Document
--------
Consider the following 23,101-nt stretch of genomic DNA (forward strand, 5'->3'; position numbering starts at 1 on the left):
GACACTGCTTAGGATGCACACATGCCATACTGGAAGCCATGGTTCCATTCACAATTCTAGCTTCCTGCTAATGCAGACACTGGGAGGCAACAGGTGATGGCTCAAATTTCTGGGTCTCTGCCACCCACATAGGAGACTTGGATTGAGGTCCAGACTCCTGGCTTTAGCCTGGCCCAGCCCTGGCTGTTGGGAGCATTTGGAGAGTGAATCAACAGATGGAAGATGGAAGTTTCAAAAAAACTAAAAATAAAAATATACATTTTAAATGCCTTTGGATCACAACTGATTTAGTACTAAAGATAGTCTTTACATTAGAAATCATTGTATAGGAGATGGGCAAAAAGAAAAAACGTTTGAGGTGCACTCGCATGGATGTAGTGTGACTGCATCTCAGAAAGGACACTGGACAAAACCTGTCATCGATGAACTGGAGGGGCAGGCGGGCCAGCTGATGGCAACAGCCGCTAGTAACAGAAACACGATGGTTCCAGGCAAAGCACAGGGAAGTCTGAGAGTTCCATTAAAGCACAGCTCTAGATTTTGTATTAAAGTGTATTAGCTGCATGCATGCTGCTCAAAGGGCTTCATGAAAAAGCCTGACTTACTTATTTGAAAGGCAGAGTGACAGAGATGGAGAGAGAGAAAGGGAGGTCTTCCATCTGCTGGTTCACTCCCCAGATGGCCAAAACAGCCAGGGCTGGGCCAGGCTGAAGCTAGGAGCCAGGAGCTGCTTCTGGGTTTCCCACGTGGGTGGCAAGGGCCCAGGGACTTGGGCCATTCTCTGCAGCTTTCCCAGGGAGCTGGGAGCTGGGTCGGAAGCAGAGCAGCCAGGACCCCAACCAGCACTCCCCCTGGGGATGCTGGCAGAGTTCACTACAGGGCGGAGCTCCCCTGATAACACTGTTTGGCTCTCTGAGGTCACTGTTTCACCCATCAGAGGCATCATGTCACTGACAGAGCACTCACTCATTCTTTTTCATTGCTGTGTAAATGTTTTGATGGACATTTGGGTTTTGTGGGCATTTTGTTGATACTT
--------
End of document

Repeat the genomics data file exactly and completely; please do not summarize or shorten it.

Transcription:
Consider the following 23,101-nt stretch of genomic DNA (forward strand, 5'->3'; position numbering starts at 1 on the left):
GACACTGCTTAGGATGCACACATGCCATACTGGAAGCCATGGTTCCATTCACAATTCTAGCTTCCTGCTAATGCAGACACTGGGAGGCAACAGGTGATGGCTCAAATTTCTGGGTCTCTGCCACCCACATAGGAGACTTGGATTGAGGTCCAGACTCCTGGCTTTAGCCTGGCCCAGCCCTGGCTGTTGGGAGCATTTGGAGAGTGAATCAACAGATGGAAGATGGAAGTTTCAAAAAAACTAAAAATAAAAATATACATTTTAAATGCCTTTGGATCACAACTGATTTAGTACTAAAGATAGTCTTTACATTAGAAATCATTGTATAGGAGATGGGCAAAAAGAAAAAACGTTTGAGGTGCACTCGCATGGATGTAGTGTGACTGCATCTCAGAAAGGACACTGGACAAAACCTGTCATCGATGAACTGGAGGGGCAGGCGGGCCAGCTGATGGCAACAGCCGCTAGTAACAGAAACACGATGGTTCCAGGCAAAGCACAGGGAAGTCTGAGAGTTCCATTAAAGCACAGCTCTAGATTTTGTATTAAAGTGTATTAGCTGCATGCATGCTGCTCAAAGGGCTTCATGAAAAAGCCTGACTTACTTATTTGAAAGGCAGAGTGACAGAGATGGAGAGAGAGAAAGGGAGGTCTTCCATCTGCTGGTTCACTCCCCAGATGGCCAAAACAGCCAGGGCTGGGCCAGGCTGAAGCTAGGAGCCAGGAGCTGCTTCTGGGTTTCCCACGTGGGTGGCAAGGGCCCAGGGACTTGGGCCATTCTCTGCAGCTTTCCCAGGGAGCTGGGAGCTGGGTCGGAAGCAGAGCAGCCAGGACCCCAACCAGCACTCCCCCTGGGGATGCTGGCAGAGTTCACTACAGGGCGGAGCTCCCCTGATAACACTGTTTGGCTCTCTGAGGTCACTGTTTCACCCATCAGAGGCATCATGTCACTGACAGAGCACTCACTCATTCTTTTTCATTGCTGTGTAAATGTTTTGATGGACATTTGGGTTTTGTGGGCATTTTGTTGATACTT